Google is putting extra thought into AI safety concerns

Via Google Research Blog.
Development of machine learning and artificial intelligence is moving forward steadily. And with significant progress come significant risks and public interest in the safety of advanced AI. Even if we forget the worst case scenarios that have been done and overdone in fiction, the practical problems that we are facing while trying to develop a capable and autonomous AI are numerous.
We have reported previously that Google is well aware of the dangers when it comes to advanced AI, but they have now gone one step further. Together with researchers from OpenAI, Stanford, and Berkeley, they have boiled the emerging issues down to five distinct categories. As they have stated on their Research Blog, these are issues that may seem trivial, even irrelevant right now, but they are the corner stones of current and future development of AI. The goal is simple – to ground the debate and frame it into tangible and quantifiable problems for both the engineers, and the public. There are no nightmare scenarios to be found here, only sure-fire ways of avoiding them.
It would be a stretch to put the paper that they have published yesterday, Concrete Problems in AI Safetyright next to Asimov’s Three Laws of Robotics, but the two have a lot in common. Google’s perspective is a little more narrow, as they focus on accidents in machine learning systems, but safety is still the central theme. As they state in the paper, an accident constitutes “unintended and harmful behavior that may emerge from machine learning systems when we specify the wrong objective function, are not careful about the learning process, or commit other machine learning-related implementation errors.” This definition surely covers enough ground to raise the interest of anyone interested in AI safety.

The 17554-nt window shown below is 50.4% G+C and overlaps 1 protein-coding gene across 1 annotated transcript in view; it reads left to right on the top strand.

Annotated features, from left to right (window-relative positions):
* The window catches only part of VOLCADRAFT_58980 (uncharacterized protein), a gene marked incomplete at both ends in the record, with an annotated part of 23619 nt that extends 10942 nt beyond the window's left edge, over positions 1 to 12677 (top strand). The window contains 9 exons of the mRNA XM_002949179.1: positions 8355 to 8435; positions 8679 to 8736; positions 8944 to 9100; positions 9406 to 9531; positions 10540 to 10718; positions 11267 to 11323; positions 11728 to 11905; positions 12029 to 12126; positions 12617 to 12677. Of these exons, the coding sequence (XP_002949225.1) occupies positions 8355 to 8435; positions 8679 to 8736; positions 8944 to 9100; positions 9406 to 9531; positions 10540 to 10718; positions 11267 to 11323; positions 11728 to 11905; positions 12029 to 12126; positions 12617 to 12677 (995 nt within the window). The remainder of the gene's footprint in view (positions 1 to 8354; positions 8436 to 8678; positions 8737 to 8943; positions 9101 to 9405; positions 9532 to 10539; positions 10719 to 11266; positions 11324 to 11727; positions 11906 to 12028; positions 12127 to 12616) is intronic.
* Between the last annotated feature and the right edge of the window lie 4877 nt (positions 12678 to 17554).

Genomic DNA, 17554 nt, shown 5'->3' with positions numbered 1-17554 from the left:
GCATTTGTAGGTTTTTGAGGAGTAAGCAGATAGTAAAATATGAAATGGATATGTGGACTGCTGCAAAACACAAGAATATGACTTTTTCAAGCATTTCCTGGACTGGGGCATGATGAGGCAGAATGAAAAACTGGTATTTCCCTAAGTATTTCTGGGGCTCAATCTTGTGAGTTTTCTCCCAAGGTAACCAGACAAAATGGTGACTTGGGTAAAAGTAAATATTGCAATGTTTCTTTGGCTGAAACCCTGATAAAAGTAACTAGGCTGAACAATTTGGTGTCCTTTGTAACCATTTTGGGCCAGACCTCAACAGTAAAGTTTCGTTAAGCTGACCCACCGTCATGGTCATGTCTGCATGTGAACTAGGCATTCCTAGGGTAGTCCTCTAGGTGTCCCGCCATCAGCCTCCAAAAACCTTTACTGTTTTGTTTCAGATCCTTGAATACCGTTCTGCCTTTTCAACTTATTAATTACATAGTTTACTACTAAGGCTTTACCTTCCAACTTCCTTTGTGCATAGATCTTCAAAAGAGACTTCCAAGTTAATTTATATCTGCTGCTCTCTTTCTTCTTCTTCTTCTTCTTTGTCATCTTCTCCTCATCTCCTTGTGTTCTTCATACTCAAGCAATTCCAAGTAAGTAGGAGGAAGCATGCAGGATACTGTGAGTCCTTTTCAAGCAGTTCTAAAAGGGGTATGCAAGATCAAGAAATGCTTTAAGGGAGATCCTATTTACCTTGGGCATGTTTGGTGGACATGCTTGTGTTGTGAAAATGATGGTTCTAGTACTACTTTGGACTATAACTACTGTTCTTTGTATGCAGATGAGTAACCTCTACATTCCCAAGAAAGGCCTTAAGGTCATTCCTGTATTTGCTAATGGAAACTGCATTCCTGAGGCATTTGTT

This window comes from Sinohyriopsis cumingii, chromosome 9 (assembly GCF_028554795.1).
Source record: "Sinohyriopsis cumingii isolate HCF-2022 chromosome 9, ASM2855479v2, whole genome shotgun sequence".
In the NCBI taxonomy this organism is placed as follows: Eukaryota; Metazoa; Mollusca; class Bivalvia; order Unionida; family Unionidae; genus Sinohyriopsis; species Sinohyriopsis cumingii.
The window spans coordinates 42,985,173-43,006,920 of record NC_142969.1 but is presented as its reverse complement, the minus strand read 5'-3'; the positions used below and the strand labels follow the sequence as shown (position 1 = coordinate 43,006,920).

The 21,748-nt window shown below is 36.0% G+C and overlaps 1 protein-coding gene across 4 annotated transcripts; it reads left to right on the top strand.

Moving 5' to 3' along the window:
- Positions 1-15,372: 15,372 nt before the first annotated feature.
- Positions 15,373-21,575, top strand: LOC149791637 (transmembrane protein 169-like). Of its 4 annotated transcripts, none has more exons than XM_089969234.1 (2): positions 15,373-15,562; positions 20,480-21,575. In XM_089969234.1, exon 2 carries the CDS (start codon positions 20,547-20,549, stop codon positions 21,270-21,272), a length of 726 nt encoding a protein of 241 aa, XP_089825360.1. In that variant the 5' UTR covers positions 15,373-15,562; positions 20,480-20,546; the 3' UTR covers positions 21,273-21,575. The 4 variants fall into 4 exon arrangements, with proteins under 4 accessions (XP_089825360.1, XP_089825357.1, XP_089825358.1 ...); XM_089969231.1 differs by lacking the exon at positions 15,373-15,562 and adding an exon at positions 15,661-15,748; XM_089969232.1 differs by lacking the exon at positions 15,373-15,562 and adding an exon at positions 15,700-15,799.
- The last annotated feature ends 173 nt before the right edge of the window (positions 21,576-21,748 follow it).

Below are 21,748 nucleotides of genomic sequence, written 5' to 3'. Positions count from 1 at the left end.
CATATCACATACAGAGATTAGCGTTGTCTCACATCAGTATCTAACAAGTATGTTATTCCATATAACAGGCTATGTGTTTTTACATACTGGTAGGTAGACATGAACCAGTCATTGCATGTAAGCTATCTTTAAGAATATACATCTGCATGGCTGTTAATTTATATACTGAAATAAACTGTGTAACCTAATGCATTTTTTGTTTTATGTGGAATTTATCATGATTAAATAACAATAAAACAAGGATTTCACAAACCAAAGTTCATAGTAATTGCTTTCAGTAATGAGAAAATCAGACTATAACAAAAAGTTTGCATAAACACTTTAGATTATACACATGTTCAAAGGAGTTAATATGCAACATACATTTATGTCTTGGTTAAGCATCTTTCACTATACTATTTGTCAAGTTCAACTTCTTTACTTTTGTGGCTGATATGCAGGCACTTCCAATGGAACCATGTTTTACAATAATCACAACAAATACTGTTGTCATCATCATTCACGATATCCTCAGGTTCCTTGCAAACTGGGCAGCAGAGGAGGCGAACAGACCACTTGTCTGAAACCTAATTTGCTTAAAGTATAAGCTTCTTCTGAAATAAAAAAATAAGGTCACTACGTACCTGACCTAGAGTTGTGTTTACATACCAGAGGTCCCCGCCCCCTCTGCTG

And here are the five problems, which authors have described as forward thinking and long-term:

  • Avoiding Negative Side Effects: How can we ensure that an AI system will not disturb its environment in negative ways while pursuing its goals, e.g. a cleaning robot knocking over a vase because it can clean faster by doing so?
  • Avoiding Reward Hacking: How can we avoid gaming of the reward function? For example, we don’t want this cleaning robot simply covering over messes with materials it can’t see through.
  • Scalable Oversight: How can we efficiently ensure that a given AI system respects aspects of the objective that are too expensive to be frequently evaluated during training? For example, if an AI system gets human feedback as it performs a task, it needs to use that feedback efficiently because asking too often would be annoying.
  • Safe Exploration: How do we ensure that an AI system doesn’t make exploratory moves with very negative repercussions? For example, maybe a cleaning robot should experiment with mopping strategies, but clearly it shouldn’t try putting a wet mop in an electrical outlet.
  • Robustness to Distributional Shift: How do we ensure that an AI system recognizes, and behaves robustly, when it’s in an environment very different from its training environment? For example, heuristics learned for a factory workfloor may not be safe enough for an office.

That is a tall order. We wish the entirety of Google’s Brain division best of luck.